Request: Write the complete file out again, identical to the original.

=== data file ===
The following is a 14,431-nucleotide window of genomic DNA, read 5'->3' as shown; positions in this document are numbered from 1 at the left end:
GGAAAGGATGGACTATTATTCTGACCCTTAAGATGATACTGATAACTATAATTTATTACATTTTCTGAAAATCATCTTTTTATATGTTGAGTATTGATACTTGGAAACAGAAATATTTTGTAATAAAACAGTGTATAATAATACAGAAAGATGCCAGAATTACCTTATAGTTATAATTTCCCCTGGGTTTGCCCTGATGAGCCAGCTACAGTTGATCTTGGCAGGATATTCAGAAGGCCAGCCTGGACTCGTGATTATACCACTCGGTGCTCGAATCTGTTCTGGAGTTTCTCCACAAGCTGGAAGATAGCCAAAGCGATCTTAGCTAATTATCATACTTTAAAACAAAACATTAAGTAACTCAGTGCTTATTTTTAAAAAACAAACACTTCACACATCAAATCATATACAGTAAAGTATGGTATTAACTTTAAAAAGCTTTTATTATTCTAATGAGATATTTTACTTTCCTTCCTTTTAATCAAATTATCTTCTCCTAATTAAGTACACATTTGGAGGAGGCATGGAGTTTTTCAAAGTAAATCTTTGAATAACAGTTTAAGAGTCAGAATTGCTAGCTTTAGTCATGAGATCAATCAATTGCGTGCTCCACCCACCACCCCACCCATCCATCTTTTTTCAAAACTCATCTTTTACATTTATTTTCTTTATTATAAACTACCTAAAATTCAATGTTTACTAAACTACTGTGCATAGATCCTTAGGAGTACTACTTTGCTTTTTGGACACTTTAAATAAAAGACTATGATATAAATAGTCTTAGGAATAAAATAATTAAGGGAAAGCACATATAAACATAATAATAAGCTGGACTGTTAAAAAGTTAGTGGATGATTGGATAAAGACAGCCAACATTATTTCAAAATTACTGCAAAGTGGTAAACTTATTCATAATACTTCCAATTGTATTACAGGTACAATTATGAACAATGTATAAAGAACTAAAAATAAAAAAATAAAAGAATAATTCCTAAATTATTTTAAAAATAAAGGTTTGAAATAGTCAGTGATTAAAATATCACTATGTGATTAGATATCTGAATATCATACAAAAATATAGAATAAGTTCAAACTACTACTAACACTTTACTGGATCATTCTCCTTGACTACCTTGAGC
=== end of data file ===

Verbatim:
The following is a 14,431-nucleotide window of genomic DNA, read 5'->3' as shown; positions in this document are numbered from 1 at the left end:
GGAAAGGATGGACTATTATTCTGACCCTTAAGATGATACTGATAACTATAATTTATTACATTTTCTGAAAATCATCTTTTTATATGTTGAGTATTGATACTTGGAAACAGAAATATTTTGTAATAAAACAGTGTATAATAATACAGAAAGATGCCAGAATTACCTTATAGTTATAATTTCCCCTGGGTTTGCCCTGATGAGCCAGCTACAGTTGATCTTGGCAGGATATTCAGAAGGCCAGCCTGGACTCGTGATTATACCACTCGGTGCTCGAATCTGTTCTGGAGTTTCTCCACAAGCTGGAAGATAGCCAAAGCGATCTTAGCTAATTATCATACTTTAAAACAAAACATTAAGTAACTCAGTGCTTATTTTTAAAAAACAAACACTTCACACATCAAATCATATACAGTAAAGTATGGTATTAACTTTAAAAAGCTTTTATTATTCTAATGAGATATTTTACTTTCCTTCCTTTTAATCAAATTATCTTCTCCTAATTAAGTACACATTTGGAGGAGGCATGGAGTTTTTCAAAGTAAATCTTTGAATAACAGTTTAAGAGTCAGAATTGCTAGCTTTAGTCATGAGATCAATCAATTGCGTGCTCCACCCACCACCCCACCCATCCATCTTTTTTCAAAACTCATCTTTTACATTTATTTTCTTTATTATAAACTACCTAAAATTCAATGTTTACTAAACTACTGTGCATAGATCCTTAGGAGTACTACTTTGCTTTTTGGACACTTTAAATAAAAGACTATGATATAAATAGTCTTAGGAATAAAATAATTAAGGGAAAGCACATATAAACATAATAATAAGCTGGACTGTTAAAAAGTTAGTGGATGATTGGATAAAGACAGCCAACATTATTTCAAAATTACTGCAAAGTGGTAAACTTATTCATAATACTTCCAATTGTATTACAGGTACAATTATGAACAATGTATAAAGAACTAAAAATAAAAAAATAAAAGAATAATTCCTAAATTATTTTAAAAATAAAGGTTTGAAATAGTCAGTGATTAAAATATCACTATGTGATTAGATATCTGAATATCATACAAAAATATAGAATAAGTTCAAACTACTACTAACACTTTACTGGATCATTCTCCTTGACTACCTTGAGC